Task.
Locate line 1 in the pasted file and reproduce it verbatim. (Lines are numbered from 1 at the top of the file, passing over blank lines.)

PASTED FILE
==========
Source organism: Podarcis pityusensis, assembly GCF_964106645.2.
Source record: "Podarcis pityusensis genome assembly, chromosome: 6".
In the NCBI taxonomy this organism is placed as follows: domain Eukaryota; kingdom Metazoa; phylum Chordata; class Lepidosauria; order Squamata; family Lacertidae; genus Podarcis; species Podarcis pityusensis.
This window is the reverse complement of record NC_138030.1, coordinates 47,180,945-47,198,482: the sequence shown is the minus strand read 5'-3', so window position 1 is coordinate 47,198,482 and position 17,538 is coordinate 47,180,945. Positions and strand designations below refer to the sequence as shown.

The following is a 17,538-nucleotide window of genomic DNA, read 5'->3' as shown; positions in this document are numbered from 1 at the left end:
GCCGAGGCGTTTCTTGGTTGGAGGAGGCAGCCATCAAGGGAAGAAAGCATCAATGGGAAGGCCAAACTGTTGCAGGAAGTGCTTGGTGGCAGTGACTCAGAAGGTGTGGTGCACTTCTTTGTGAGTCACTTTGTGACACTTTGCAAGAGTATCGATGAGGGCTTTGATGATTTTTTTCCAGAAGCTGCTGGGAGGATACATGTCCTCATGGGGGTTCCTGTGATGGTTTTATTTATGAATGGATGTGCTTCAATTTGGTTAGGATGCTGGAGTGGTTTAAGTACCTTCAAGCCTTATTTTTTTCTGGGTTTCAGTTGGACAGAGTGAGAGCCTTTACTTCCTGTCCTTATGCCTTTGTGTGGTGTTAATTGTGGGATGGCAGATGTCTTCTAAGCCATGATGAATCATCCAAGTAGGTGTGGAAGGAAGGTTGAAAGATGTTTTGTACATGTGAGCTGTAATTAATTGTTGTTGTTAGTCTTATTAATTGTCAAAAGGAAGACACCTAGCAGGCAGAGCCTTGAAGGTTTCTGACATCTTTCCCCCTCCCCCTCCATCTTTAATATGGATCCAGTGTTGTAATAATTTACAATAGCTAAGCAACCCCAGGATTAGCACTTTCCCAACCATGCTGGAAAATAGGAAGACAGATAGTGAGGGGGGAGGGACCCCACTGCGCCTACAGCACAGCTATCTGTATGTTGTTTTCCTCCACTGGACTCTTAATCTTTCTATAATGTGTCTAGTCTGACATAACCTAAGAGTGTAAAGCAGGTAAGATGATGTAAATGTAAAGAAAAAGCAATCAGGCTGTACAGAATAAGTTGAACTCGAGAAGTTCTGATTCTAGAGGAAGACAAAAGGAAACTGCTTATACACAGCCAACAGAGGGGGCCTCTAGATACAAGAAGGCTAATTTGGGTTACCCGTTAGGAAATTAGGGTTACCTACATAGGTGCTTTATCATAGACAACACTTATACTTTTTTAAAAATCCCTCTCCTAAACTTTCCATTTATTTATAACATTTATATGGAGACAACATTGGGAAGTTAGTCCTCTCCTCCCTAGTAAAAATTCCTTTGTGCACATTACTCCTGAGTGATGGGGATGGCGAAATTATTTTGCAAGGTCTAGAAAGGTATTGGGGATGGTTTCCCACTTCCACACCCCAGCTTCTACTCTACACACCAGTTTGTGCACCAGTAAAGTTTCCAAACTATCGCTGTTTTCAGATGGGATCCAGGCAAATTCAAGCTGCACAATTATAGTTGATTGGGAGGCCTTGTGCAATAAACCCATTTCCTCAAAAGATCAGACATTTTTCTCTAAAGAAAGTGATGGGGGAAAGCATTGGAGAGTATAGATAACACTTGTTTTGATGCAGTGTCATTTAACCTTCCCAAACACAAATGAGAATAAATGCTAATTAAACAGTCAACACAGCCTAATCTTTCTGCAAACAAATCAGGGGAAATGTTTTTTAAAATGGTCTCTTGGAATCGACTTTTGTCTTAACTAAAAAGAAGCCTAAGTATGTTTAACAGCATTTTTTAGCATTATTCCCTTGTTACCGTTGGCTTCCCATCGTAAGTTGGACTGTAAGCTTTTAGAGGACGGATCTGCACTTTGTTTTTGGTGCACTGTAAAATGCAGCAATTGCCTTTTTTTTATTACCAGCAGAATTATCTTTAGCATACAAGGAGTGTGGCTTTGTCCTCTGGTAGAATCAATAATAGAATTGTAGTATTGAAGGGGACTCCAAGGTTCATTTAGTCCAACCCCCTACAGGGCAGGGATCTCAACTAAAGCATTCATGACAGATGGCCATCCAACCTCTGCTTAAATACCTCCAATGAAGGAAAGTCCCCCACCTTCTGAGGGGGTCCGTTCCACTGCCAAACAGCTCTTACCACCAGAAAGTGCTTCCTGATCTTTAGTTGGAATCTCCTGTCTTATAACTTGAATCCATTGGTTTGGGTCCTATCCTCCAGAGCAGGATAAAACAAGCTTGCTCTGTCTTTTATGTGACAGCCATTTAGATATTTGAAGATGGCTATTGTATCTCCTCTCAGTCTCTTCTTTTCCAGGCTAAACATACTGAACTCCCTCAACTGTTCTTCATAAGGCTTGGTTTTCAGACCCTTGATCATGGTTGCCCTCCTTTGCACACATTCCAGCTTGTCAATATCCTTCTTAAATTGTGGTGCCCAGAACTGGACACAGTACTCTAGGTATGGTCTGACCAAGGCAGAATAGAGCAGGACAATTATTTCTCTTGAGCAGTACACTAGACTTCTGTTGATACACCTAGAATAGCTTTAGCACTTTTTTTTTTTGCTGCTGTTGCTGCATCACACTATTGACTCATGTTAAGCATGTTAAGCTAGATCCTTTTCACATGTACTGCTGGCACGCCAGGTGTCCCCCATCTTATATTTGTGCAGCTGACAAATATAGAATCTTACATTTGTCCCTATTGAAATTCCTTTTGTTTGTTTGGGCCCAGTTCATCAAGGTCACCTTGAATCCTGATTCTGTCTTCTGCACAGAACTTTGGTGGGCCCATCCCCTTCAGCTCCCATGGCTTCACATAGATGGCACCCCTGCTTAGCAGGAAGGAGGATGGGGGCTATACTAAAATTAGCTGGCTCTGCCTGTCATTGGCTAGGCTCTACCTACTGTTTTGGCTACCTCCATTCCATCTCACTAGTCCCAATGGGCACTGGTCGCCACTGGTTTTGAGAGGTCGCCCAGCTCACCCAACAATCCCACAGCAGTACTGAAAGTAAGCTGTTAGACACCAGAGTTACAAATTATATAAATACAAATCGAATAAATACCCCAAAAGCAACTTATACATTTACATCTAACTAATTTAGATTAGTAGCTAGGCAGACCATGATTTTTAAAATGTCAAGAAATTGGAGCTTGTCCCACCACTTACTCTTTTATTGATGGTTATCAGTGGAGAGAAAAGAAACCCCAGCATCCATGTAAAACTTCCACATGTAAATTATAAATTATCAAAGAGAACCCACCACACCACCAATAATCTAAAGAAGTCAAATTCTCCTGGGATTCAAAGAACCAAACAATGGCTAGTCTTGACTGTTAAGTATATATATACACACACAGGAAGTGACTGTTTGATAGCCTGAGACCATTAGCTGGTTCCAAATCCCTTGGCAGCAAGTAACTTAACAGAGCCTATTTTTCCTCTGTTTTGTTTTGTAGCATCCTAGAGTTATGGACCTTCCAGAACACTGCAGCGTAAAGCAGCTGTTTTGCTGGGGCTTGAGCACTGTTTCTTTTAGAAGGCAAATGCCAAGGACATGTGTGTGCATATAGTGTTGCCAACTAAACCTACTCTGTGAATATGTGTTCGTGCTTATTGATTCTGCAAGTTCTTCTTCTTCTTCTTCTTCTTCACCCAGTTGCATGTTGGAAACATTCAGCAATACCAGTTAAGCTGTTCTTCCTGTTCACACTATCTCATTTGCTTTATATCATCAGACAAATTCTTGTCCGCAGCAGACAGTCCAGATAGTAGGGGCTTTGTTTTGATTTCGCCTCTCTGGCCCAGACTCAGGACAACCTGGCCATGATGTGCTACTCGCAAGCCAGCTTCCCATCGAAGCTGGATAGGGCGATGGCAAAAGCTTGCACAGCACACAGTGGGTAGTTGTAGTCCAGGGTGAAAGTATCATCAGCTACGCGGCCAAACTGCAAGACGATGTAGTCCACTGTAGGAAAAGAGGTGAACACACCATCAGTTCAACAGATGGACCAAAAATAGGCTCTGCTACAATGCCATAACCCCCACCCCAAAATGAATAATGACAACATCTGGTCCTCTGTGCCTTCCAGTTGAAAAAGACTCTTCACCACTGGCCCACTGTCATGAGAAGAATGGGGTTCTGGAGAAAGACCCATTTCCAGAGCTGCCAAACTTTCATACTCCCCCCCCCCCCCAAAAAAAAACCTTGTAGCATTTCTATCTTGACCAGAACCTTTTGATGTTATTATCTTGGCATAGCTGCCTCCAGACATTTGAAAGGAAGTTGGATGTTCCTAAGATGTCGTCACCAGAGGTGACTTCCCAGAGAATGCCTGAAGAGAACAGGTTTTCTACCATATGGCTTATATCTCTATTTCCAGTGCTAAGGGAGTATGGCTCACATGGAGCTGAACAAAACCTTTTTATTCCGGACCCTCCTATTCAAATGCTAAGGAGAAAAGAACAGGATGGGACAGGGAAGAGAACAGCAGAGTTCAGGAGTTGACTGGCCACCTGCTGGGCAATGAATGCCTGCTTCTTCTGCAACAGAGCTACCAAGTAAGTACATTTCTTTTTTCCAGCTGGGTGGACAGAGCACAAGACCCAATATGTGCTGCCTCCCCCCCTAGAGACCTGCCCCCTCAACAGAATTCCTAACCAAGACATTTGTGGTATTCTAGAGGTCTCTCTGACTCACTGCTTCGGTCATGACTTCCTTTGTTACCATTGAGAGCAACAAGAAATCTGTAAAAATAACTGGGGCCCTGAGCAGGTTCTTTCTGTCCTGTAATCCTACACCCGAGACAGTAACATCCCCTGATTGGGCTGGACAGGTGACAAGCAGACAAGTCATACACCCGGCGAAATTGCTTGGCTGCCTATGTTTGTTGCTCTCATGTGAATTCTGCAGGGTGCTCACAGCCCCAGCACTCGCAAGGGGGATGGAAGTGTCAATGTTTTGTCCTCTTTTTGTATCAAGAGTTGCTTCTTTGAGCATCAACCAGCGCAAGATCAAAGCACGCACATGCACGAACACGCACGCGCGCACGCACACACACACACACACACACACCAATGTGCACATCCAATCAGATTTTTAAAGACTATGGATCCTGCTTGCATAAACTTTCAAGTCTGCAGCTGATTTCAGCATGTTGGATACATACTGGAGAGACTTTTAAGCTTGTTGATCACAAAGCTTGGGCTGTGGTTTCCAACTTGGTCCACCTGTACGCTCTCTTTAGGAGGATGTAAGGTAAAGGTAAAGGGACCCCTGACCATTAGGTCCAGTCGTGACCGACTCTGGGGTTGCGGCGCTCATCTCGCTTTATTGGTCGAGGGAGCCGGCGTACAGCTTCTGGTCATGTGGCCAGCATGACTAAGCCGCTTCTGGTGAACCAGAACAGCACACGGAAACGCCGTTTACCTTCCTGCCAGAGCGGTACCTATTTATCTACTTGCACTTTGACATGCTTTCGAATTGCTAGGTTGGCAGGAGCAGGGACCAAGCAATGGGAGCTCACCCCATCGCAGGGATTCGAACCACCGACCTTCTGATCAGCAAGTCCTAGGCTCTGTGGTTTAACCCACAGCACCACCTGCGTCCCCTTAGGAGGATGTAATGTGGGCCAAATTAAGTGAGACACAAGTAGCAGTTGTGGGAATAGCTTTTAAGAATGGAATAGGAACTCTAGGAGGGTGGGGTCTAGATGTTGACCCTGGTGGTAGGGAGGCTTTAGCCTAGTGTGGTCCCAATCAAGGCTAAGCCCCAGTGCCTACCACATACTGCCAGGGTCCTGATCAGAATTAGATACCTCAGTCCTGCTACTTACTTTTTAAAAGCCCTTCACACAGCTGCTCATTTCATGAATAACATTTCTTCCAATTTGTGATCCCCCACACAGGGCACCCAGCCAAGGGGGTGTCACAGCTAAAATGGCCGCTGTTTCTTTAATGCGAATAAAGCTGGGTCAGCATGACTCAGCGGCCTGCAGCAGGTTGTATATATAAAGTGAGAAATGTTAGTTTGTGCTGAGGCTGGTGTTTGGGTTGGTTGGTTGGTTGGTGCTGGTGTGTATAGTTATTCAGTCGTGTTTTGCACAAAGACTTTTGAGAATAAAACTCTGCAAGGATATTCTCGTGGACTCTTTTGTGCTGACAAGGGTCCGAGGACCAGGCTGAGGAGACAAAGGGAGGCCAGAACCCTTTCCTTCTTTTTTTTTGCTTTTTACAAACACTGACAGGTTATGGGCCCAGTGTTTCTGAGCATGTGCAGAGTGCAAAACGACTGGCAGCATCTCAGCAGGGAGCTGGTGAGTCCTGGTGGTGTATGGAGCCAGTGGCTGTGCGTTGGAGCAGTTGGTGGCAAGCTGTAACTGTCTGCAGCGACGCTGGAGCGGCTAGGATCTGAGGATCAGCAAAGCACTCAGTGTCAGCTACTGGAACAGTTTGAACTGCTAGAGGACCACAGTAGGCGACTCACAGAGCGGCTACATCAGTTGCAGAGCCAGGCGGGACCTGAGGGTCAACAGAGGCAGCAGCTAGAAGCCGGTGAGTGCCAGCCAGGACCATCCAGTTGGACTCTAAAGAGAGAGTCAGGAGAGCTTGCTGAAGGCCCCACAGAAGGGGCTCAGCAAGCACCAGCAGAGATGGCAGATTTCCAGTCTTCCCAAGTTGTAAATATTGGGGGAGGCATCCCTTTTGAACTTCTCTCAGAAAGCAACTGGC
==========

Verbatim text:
Source organism: Podarcis pityusensis, assembly GCF_964106645.2.